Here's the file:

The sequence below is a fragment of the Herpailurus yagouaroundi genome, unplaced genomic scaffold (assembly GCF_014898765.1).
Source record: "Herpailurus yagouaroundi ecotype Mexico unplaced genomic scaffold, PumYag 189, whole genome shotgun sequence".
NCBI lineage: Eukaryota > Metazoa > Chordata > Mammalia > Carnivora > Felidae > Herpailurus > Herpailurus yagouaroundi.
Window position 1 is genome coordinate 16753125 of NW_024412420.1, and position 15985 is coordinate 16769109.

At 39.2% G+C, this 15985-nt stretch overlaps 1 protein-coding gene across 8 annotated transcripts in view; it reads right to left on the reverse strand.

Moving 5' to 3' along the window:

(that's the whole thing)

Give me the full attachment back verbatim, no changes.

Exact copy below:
The sequence below is a fragment of the Herpailurus yagouaroundi genome, unplaced genomic scaffold (assembly GCF_014898765.1).
Source record: "Herpailurus yagouaroundi ecotype Mexico unplaced genomic scaffold, PumYag 189, whole genome shotgun sequence".
NCBI lineage: Eukaryota > Metazoa > Chordata > Mammalia > Carnivora > Felidae > Herpailurus > Herpailurus yagouaroundi.
Window position 1 is genome coordinate 16753125 of NW_024412420.1, and position 15985 is coordinate 16769109.

At 39.2% G+C, this 15985-nt stretch overlaps 1 protein-coding gene across 8 annotated transcripts in view; it reads right to left on the reverse strand.

Moving 5' to 3' along the window: